Apple is set to launch a movie streaming service this year, which will mark the first time the company has embraced the cloud.
This is according to CNET, who has been speaking to an Apple insider about the company's situation with Lala – the music streaming service which was bought and subsequently closed down by Apple.
It doesn't take much to think that Apple have been busy picking at the flesh off LaLa's distribution system but most thought this was for a music-streaming service.
However, CNET is reporting that this doesn't seem to be the case at the moment, due to a lack of deals on the table from music labels.
This is worrying for Apple as it is a realm that Google is threatening to enter.
It seems, because of this, the music side of the streaming service has been put on the back burner with movies being the main focus for 2010.
The idea is that the streaming service would be a keychest initiative for movies, which would mean less strain on people's hard drives as all the content purchased would stay in the cloud.
The cloud has spoken
This isn't a new idea. Last month Acetrax, another video streaming outlet, signed a deal with Panasonic to offer this service through the company's TVs.
This deal was backed up this week with news that Acetrax will also be available through Samsung sets as of September.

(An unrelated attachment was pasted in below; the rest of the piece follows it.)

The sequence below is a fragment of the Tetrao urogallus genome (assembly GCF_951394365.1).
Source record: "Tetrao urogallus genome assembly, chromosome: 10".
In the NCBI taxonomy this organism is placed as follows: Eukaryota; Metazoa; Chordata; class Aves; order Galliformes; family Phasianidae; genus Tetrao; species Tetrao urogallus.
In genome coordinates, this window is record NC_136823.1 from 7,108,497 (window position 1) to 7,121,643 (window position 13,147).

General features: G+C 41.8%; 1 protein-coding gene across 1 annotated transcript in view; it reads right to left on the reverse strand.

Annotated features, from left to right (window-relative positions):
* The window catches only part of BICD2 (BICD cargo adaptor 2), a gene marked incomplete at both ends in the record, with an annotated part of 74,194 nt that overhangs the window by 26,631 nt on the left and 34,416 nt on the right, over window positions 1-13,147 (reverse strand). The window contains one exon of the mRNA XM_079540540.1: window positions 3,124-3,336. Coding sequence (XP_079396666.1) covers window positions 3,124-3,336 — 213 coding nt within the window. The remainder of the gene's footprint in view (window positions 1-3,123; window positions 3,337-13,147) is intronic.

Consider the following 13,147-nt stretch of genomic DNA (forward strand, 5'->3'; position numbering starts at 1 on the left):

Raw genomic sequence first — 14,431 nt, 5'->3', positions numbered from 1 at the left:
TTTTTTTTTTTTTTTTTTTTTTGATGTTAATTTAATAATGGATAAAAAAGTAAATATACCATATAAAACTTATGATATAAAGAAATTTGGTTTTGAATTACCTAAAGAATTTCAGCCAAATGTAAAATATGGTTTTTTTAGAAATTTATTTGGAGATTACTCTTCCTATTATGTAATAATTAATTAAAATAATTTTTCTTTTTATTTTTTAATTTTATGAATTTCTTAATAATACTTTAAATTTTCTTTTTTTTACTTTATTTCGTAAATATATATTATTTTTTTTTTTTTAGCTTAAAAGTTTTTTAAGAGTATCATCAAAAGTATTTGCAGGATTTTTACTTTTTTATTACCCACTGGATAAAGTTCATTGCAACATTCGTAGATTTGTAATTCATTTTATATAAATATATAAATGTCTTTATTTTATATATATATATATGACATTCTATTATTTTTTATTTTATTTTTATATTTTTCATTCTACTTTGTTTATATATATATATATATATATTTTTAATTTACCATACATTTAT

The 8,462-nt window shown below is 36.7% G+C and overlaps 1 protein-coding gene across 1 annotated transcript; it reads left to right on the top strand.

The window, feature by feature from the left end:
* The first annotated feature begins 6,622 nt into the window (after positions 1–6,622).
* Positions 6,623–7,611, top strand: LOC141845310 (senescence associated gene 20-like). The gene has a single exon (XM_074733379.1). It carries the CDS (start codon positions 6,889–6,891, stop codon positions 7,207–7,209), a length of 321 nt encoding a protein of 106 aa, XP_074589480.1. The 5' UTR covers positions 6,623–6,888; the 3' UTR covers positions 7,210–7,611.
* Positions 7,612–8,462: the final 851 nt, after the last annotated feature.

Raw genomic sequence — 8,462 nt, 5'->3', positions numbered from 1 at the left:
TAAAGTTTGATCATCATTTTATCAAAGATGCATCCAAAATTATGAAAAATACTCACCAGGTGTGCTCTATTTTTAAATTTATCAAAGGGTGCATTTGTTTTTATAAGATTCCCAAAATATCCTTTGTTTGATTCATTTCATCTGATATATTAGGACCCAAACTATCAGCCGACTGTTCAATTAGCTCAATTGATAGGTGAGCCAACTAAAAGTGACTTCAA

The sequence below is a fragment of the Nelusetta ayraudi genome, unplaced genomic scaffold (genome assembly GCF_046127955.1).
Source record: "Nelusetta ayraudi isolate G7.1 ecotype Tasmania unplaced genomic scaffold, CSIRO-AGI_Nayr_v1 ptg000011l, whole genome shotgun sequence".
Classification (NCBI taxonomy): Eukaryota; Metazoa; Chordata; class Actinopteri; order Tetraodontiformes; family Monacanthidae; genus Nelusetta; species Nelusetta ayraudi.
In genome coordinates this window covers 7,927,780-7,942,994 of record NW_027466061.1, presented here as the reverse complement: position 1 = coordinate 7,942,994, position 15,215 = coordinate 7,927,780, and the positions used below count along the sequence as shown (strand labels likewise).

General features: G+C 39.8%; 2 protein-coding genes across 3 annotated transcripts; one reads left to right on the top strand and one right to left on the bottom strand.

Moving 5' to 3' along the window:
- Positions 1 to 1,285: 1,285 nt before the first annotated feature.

The idea makes sense for Apple. If it sees that the movie streaming is a lucrative venture then it will no doubt hurry iTunes for the cloud.
The only problem is that streaming puts a massive strain on portable devices not using Wi-Fi, so we could well see the service take off initially for those who use Apple TV.
But if it is a keychest initiative it will mean that you don't buy the format but the rights to the property – so you can watch the movies you have bought on a multitude of devices.
This is surely something which will suit the loyal Apple contingent.
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Marc Chacksfield is the Editor In Chief, Shortlist.com at DC Thomson. He started out life as a movie writer for numerous (now defunct) magazines and soon found himself online - editing a gaggle of gadget sites, including TechRadar, Digital Camera World and Tom's Guide UK. At Shortlist you'll find him mostly writing about movies and tech, so no change there then.